'We're slowly settling in': How this Ukrainian family is adjusting to their new life in London, Ont.
'It might look like it's easy to come here but mentally it's hard to adjust to,' says Vitaliy Borisenko
When Vitaliy Borisenko and his family moved to London Ont., after fleeing their home in Ukraine less than a month ago, they had no idea what to expect and how they would settle in a new country.
Since their arrival in Canada on Jun. 18, Borisenko, his wife Anastasia, and their five-year-old daughter Uliana have been trying to get used to their new life in a different environment.
"It's safe, but everything here is different," he said. "It might look like it's easy to come here but mentally it's hard to adjust to, you have to set up your life and think about your future."
Borisenko currently works at a cleaning company, a job he secured prior to his arrival. He's also in the process of getting his drivers' license because without it, he's having trouble getting around the city.
"If you have no car it's hard to move and we don't know the city too well yet, and it's also hard to get the public transport all the time for all our needs," he said.
Before the war upended their lives, Borisenko used to work on a cruise ship, which is where he was when the war broke out.
"My contract started three days before the war, and it's hard when all your relatives are back home and you're in quarantine on the ship and all you can do is just see the news about the war but not to do anything to help them. It was very stressful," he said.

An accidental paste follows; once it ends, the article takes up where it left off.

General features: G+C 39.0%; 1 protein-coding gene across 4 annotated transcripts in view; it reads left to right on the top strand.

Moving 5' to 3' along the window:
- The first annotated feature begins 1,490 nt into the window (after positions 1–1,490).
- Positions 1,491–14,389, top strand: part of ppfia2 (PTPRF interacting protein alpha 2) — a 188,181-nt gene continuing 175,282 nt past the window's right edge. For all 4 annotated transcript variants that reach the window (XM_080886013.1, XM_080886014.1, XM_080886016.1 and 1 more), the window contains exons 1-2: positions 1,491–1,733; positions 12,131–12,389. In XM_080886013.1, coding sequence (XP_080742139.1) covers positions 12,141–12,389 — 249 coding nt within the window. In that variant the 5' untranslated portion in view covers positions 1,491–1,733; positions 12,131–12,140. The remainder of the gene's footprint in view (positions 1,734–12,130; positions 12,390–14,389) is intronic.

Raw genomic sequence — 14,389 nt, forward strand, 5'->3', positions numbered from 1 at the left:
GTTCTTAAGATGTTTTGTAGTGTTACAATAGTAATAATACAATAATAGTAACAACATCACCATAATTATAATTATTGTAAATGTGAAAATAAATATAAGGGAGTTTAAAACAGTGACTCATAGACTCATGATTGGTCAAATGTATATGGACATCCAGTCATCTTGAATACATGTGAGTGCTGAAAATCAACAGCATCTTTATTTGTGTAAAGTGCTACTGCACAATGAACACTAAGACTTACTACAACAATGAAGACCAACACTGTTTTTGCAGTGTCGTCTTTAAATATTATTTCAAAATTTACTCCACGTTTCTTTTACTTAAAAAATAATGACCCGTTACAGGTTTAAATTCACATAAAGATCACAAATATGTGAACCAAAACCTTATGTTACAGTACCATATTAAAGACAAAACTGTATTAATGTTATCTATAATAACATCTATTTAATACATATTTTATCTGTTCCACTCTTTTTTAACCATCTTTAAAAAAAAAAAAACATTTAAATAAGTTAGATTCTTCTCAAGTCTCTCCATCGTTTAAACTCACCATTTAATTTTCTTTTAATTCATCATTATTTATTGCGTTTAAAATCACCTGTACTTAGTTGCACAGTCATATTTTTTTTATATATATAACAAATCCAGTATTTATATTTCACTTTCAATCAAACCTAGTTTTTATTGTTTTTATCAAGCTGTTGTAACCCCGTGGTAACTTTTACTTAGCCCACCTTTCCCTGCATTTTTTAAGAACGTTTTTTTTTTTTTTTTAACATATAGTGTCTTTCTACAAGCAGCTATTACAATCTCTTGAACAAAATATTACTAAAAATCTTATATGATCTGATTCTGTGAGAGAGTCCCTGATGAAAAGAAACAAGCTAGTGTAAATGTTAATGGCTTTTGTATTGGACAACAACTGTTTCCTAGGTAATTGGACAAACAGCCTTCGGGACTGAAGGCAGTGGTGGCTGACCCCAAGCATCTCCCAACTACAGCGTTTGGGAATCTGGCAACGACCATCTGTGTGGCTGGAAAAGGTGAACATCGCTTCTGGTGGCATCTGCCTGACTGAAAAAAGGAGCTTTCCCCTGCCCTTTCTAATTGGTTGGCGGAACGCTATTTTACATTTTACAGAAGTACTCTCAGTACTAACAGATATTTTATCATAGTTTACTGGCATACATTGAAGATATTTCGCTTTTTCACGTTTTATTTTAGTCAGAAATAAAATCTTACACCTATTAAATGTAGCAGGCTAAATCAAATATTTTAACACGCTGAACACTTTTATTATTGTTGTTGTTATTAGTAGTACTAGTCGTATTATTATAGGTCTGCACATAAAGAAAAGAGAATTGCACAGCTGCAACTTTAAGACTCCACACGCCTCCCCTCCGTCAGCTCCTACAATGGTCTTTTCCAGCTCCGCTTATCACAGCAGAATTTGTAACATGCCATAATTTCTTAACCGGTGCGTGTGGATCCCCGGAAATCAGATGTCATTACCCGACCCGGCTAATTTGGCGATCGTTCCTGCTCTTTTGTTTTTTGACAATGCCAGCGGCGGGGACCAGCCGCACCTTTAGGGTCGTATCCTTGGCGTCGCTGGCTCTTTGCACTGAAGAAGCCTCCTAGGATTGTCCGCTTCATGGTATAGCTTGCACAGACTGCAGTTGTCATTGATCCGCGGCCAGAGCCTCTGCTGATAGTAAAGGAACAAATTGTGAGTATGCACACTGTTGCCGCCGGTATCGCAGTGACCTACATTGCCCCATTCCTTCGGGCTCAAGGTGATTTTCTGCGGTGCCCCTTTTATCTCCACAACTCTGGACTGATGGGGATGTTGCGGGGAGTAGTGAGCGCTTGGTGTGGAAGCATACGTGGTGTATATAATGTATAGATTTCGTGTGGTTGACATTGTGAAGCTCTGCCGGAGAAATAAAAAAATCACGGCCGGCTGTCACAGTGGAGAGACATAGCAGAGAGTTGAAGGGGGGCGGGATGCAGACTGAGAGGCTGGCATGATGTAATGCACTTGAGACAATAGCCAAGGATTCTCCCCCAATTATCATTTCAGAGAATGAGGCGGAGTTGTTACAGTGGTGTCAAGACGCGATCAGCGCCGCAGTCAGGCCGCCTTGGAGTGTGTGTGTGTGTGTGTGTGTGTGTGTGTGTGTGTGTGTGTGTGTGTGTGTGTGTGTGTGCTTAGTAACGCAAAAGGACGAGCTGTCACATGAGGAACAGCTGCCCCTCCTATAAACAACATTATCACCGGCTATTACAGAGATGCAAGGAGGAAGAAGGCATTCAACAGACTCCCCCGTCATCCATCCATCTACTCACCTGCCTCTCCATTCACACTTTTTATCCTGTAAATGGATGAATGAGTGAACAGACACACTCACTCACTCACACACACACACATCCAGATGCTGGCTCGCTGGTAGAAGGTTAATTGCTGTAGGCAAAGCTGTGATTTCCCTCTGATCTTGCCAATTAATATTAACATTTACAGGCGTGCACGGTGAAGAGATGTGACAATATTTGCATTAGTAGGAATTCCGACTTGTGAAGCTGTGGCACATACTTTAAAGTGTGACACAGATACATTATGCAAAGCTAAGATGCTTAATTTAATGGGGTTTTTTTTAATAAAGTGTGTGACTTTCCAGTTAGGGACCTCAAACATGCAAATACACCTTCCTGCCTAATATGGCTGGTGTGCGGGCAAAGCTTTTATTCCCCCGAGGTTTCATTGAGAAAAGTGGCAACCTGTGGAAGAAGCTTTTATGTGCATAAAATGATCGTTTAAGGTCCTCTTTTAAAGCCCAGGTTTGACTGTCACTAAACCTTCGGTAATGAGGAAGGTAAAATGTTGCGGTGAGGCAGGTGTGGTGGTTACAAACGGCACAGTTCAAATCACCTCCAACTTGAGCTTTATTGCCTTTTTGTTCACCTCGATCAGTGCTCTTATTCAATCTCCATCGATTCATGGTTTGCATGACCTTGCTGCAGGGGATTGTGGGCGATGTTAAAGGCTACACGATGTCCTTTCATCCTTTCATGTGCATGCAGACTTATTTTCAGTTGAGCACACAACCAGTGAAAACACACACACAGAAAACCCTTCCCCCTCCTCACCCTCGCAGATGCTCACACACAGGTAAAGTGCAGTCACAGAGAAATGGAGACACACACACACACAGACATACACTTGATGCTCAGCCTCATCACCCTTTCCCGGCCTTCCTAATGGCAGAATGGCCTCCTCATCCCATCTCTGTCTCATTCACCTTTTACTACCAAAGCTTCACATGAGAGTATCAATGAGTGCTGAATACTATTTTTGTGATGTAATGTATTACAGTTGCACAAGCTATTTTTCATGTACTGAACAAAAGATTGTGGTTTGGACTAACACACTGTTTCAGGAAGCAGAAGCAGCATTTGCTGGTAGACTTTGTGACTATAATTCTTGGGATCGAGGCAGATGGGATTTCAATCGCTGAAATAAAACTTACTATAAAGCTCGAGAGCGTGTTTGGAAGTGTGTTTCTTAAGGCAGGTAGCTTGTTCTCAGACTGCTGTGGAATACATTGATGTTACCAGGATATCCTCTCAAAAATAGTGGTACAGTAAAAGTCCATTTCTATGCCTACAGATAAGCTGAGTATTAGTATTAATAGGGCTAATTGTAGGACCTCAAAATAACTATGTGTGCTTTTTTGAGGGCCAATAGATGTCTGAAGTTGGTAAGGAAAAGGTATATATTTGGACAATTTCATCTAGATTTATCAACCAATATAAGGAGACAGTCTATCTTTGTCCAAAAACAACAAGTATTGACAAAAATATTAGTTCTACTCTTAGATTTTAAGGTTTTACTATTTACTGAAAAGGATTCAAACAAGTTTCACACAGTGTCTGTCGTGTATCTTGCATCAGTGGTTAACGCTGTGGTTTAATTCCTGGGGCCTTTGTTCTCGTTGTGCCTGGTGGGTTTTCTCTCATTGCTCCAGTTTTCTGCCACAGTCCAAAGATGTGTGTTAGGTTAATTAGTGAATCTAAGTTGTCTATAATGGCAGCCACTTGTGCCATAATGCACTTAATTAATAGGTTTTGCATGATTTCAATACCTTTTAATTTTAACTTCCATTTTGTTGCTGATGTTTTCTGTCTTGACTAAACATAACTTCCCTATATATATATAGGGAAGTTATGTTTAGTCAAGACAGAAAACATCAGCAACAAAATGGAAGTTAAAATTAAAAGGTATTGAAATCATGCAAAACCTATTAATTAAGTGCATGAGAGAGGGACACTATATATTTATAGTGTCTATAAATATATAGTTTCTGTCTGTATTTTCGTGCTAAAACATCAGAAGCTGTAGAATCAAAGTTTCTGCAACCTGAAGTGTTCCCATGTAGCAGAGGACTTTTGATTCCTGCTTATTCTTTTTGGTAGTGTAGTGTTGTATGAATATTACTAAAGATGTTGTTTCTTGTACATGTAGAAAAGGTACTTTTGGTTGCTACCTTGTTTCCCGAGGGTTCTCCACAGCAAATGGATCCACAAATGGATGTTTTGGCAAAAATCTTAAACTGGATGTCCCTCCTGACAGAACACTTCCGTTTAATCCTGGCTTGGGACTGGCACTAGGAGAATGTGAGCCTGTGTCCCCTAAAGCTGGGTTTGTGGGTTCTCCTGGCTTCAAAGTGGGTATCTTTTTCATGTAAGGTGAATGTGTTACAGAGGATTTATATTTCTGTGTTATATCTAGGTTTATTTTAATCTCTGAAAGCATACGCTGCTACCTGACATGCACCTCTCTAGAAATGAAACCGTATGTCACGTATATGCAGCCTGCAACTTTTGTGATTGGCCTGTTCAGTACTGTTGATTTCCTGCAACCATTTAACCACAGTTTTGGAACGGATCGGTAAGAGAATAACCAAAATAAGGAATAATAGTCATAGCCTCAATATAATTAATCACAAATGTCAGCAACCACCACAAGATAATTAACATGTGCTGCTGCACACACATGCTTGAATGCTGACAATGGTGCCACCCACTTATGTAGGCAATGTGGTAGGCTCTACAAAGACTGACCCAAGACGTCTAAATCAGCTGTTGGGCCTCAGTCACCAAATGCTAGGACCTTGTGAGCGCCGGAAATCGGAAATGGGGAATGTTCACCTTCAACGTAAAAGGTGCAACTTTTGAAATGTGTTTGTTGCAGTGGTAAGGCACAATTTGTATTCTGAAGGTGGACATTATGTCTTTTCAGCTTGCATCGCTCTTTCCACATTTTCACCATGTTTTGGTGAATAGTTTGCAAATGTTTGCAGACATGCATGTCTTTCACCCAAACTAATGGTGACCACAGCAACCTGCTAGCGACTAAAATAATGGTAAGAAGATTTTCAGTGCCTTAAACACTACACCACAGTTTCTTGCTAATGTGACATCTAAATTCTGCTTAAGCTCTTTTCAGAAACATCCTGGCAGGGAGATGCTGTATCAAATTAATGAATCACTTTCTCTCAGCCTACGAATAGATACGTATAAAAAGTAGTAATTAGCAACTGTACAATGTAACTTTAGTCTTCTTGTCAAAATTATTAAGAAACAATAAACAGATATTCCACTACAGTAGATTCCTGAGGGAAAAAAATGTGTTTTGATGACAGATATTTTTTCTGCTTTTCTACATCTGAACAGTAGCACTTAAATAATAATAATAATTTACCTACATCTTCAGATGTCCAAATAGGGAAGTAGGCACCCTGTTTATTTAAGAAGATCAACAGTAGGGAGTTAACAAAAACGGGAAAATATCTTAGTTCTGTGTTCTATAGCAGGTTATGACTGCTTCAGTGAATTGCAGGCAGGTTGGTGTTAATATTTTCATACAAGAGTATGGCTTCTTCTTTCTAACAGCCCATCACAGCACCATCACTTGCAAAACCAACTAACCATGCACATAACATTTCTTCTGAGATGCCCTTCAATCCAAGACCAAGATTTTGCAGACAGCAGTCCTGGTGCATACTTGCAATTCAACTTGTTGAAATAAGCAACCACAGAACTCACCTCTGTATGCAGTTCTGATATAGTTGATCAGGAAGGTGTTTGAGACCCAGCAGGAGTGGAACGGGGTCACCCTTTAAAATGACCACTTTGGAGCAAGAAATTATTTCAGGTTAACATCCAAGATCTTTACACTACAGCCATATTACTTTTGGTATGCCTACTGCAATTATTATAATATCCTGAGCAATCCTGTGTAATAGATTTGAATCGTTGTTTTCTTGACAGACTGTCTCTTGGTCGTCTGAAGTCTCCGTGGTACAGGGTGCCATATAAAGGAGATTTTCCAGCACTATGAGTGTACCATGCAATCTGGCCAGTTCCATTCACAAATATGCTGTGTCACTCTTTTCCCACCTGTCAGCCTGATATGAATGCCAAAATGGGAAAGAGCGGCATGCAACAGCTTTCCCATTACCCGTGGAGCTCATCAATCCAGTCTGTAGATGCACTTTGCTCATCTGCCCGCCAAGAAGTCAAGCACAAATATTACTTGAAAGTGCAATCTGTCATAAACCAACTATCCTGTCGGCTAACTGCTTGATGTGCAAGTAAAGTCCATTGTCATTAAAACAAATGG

Borisenko's from the northeast city of Sumy which neighbours the Russian border. His entire family including his parents, siblings and grandparents are still back home and fear for their lives.
"The Russians bomb our village everyday," he said. "People send me messages saying we live only today, don't plan your future because we might not be here alive tomorrow."
London's welcoming community
When the family came to London, they weren't aware they would be welcomed with such open arms. Borisenko said he was pleasantly surprised to see what a strong and warm international community the city had.
They also made lifelong friends with their hosts, Londoners Lisa McPhee and her husband John, who decided to house the couple after finding them on a Facebook group that aids Ukrainian refugees.
"We're truly blessed to be in a safe country and when we knew people were coming to Canada looking for a home, there was no question to offer our home up to a family that needed it," McPhee said. "It warmed our hearts in a way that you just can't explain."
There's a lot of changes the family is going through and McPhee says it's very satisfying being able to help them in any capacity they can.
McPhee also registered Uliana in a summer camp where she's making lots of friends, which Borisenko is grateful for after seeing how difficult the transition from Ukraine to Canada was for his daughter.
"For a kid it's very hard maybe more than us," he said. "She's always around adults and we think kids don't understand but we see how depressed she can get."
Borisenko says the couple is slowly settling in and they hope to buy their own home sometime soon. In the meantime Anastasia is taking English lessons and applying for jobs while they get ready for Uliana to start school in September.